When back in 1961 the Villa Julie College cheerleaders were kicking up a storm, the world was rapidly changing around them. The cheerleaders, modestly attired in below-the-knee skirts and heavy sweaters, supported the two sports at VJC that year: field hockey and basketball. As reported in the 1961 yearbook: “Cheers from the sidelines often ring through raindrops but are always there hailing the team to victory.”
The cheerleaders, from left to right, were Eleanor Winship, Sally Jeffrey, Phyllis Thomas, Jean Phillips, Judy Reynolds, Ronnie Donatelli, Barrie Woods, Dot Salafia (Captain), Barbara Hubbard, Nancy McNutt, Jeanette Delaney, Nancy Walker, Joanna Bianca, and Charlotte Breslin.
What’s interesting to public historians about this photo is that it provides four critical pieces of data: a date, a place, an activity, and a reasonable place to find a record of that activity. Where those fields intersect defines where the historian begins her search for the item’s contextual background. That contextual background is more commonly known as its story. The story is, in many instances, far more interesting, illustrative, and educational than is the item itself.
In the case of the photo above, the year was 1960, the place was Baltimore, the event was field hockey, and the record of the game could be found in the Baltimore Sun sports pages. However, before the reader ever got to the sports pages there were the headlines on the first page. While the game was reported in the sports section, the front page contained the context. The front page is our history jackpot. Its contents define what was happening in the world as the field hockey team was playing and the girls above cheering. It is a thumbnail sketch of our relations with each other both domestically and internationally. Whether we like what we see or not, it reflects who we were as a nation on that day.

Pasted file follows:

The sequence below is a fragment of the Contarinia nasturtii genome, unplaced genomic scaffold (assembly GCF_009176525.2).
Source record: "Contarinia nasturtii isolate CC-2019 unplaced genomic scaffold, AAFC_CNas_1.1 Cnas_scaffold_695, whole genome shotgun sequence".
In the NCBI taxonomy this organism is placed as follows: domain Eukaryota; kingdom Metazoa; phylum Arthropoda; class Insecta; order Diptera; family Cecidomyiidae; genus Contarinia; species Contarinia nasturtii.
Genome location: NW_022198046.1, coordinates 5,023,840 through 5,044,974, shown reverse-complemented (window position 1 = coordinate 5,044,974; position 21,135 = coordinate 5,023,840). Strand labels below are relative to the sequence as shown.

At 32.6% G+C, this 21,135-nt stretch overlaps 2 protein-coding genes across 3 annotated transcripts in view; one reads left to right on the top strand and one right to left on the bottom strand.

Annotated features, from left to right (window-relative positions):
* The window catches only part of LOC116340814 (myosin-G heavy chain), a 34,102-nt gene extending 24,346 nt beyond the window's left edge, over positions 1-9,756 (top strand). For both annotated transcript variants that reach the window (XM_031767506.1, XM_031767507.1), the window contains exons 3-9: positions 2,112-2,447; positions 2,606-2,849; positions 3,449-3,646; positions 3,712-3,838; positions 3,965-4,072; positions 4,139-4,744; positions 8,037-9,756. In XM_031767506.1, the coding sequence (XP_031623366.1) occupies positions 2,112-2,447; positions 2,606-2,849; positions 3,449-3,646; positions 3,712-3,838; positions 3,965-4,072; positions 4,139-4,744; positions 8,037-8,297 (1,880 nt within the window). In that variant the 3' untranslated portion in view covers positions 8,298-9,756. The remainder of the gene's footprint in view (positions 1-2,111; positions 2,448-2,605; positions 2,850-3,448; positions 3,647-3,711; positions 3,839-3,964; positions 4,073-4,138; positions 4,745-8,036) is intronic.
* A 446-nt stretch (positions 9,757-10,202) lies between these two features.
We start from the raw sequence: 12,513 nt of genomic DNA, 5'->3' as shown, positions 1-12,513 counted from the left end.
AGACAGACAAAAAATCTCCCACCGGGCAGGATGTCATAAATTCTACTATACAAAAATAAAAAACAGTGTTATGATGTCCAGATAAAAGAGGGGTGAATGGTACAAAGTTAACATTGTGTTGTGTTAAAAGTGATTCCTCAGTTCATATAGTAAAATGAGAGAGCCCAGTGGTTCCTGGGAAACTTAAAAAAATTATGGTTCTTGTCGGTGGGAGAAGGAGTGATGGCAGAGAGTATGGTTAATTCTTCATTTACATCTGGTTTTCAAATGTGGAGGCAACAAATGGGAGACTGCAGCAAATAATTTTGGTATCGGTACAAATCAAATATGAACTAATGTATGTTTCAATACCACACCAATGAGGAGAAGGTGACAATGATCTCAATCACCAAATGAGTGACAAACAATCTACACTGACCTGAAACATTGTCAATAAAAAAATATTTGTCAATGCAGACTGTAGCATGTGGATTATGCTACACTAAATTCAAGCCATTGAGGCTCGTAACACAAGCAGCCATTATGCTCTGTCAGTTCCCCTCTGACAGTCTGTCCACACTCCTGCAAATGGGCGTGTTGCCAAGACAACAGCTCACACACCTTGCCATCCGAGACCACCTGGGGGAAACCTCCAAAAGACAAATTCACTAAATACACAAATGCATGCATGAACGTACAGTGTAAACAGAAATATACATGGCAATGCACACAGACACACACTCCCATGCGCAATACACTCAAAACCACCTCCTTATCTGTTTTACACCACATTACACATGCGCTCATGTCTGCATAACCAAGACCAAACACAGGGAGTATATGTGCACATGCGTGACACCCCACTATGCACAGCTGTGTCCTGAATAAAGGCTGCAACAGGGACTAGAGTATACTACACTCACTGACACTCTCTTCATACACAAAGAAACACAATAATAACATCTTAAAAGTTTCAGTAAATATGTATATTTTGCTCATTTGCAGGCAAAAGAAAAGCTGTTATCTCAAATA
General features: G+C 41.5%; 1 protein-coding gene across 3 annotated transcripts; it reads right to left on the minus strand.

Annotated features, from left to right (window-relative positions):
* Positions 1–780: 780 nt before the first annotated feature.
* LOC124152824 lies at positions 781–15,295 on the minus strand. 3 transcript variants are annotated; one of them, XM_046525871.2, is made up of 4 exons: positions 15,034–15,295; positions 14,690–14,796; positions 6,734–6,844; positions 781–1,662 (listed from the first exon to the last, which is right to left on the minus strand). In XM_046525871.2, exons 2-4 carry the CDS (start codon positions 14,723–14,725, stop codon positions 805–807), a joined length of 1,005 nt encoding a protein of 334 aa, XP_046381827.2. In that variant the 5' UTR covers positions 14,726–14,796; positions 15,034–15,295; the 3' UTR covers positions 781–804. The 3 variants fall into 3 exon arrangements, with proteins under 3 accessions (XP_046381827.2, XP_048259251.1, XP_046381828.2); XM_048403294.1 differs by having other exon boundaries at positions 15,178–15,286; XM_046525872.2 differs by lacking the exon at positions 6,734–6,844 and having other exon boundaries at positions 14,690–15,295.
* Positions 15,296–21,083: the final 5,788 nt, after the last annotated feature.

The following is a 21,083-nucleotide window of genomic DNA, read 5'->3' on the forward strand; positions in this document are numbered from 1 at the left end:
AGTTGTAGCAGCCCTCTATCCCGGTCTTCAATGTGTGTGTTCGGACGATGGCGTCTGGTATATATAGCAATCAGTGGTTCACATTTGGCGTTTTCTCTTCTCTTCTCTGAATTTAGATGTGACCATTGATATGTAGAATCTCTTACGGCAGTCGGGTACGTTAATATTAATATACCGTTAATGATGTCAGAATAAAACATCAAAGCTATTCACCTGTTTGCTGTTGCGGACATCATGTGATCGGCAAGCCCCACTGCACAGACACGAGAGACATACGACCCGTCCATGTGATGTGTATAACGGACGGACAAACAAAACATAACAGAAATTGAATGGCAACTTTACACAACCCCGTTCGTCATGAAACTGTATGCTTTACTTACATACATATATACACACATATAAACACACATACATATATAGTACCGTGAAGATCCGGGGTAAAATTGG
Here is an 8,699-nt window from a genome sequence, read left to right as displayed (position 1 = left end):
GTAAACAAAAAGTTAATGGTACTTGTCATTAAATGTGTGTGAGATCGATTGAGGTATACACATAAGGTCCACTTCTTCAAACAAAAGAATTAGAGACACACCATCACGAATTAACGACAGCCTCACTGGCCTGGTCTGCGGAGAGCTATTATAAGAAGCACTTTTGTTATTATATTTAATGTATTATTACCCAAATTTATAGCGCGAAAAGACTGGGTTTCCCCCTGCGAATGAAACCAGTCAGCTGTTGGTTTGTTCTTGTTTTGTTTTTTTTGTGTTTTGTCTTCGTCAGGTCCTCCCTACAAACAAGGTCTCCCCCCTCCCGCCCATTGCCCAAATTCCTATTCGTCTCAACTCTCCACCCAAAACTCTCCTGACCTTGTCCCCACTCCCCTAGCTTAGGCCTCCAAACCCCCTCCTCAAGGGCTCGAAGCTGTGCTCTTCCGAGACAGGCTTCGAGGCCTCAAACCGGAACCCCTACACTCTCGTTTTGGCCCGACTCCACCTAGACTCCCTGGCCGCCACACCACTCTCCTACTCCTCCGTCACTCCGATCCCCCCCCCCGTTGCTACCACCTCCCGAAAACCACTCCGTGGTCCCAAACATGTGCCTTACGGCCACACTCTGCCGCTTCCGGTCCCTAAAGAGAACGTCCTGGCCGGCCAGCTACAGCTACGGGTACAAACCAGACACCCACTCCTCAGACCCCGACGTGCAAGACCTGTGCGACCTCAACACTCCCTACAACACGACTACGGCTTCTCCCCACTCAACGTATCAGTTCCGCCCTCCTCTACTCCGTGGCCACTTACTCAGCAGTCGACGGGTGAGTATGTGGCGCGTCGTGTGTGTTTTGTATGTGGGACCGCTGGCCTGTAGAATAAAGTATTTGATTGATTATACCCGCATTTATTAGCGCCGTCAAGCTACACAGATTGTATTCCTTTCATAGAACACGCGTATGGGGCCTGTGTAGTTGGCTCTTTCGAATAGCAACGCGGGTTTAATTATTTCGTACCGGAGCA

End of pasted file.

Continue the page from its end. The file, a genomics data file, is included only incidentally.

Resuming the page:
If you looked at the Sun’s sports page on November 11, 1960, you would read about the VJC field hockey team defeating Baltimore Junior College by a score of 2-0. However, flipping to the front page you would see headlines about how South Vietnam had toppled its leader in a military coup, a leader disliked by the US Government. You would also read that on November 11th the president-elect, John Fitzgerald Kennedy, believed that a “new generation” of public servants would be given positions of leadership under his administration and that he was looking for young people who believed in a cause. You would also read that Richard M. Nixon, having lost the election, was unsure of his future plans in politics. His policy advisors admitted that a large part of his defeat was his inability to appeal to African American voters in the South.
None of the women pictured as cheerleaders in that 1961 photo would have had cause to imagine that within 10 years the US would experience the assassination of President Kennedy, that the fabric of our nation would be ripped apart by the Vietnam War, or that Richard M. Nixon elected as a two-term President of the United States.